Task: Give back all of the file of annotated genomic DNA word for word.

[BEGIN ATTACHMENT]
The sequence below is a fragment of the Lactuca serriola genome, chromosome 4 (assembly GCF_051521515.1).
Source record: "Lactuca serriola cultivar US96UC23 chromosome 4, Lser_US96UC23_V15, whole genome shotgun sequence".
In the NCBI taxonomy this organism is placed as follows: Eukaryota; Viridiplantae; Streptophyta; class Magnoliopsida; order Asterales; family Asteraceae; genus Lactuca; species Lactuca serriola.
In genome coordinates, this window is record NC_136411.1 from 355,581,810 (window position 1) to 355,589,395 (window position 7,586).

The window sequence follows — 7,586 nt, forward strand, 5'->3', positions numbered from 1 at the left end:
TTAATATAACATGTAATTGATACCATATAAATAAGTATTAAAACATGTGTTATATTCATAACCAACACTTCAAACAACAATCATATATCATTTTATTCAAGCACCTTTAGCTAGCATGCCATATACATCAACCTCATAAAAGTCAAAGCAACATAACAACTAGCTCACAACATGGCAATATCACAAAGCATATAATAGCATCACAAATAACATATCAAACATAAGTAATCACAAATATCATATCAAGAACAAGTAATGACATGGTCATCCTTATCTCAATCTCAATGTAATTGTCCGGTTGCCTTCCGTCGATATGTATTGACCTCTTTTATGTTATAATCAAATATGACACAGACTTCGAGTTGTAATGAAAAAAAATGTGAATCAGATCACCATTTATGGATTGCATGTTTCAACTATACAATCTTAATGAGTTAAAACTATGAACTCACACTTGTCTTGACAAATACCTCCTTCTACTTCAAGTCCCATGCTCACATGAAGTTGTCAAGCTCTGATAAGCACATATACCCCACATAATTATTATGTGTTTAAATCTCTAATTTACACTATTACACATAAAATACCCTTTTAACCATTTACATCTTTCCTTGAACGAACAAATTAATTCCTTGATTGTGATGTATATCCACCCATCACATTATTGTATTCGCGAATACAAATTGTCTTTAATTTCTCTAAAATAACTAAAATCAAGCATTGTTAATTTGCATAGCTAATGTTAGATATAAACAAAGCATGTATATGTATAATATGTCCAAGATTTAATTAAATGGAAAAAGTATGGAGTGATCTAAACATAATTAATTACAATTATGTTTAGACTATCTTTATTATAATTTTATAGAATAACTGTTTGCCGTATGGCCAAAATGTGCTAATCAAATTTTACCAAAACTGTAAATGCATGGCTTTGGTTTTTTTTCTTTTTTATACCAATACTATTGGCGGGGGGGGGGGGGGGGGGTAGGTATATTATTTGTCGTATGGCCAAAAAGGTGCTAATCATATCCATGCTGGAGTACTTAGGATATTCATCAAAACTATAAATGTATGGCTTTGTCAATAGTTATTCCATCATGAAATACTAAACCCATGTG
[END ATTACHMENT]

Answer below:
The sequence below is a fragment of the Lactuca serriola genome, chromosome 4 (assembly GCF_051521515.1).
Source record: "Lactuca serriola cultivar US96UC23 chromosome 4, Lser_US96UC23_V15, whole genome shotgun sequence".
In the NCBI taxonomy this organism is placed as follows: Eukaryota; Viridiplantae; Streptophyta; class Magnoliopsida; order Asterales; family Asteraceae; genus Lactuca; species Lactuca serriola.
In genome coordinates, this window is record NC_136411.1 from 355,581,810 (window position 1) to 355,589,395 (window position 7,586).

The window sequence follows — 7,586 nt, forward strand, 5'->3', positions numbered from 1 at the left end:
TTAATATAACATGTAATTGATACCATATAAATAAGTATTAAAACATGTGTTATATTCATAACCAACACTTCAAACAACAATCATATATCATTTTATTCAAGCACCTTTAGCTAGCATGCCATATACATCAACCTCATAAAAGTCAAAGCAACATAACAACTAGCTCACAACATGGCAATATCACAAAGCATATAATAGCATCACAAATAACATATCAAACATAAGTAATCACAAATATCATATCAAGAACAAGTAATGACATGGTCATCCTTATCTCAATCTCAATGTAATTGTCCGGTTGCCTTCCGTCGATATGTATTGACCTCTTTTATGTTATAATCAAATATGACACAGACTTCGAGTTGTAATGAAAAAAAATGTGAATCAGATCACCATTTATGGATTGCATGTTTCAACTATACAATCTTAATGAGTTAAAACTATGAACTCACACTTGTCTTGACAAATACCTCCTTCTACTTCAAGTCCCATGCTCACATGAAGTTGTCAAGCTCTGATAAGCACATATACCCCACATAATTATTATGTGTTTAAATCTCTAATTTACACTATTACACATAAAATACCCTTTTAACCATTTACATCTTTCCTTGAACGAACAAATTAATTCCTTGATTGTGATGTATATCCACCCATCACATTATTGTATTCGCGAATACAAATTGTCTTTAATTTCTCTAAAATAACTAAAATCAAGCATTGTTAATTTGCATAGCTAATGTTAGATATAAACAAAGCATGTATATGTATAATATGTCCAAGATTTAATTAAATGGAAAAAGTATGGAGTGATCTAAACATAATTAATTACAATTATGTTTAGACTATCTTTATTATAATTTTATAGAATAACTGTTTGCCGTATGGCCAAAATGTGCTAATCAAATTTTACCAAAACTGTAAATGCATGGCTTTGGTTTTTTTTCTTTTTTATACCAATACTATTGGCGGGGGGGGGGGGGGGGGGTAGGTATATTATTTGTCGTATGGCCAAAAAGGTGCTAATCATATCCATGCTGGAGTACTTAGGATATTCATCAAAACTATAAATGTATGGCTTTGTCAATAGTTATTCCATCATGAAATACTAAACCCATGTG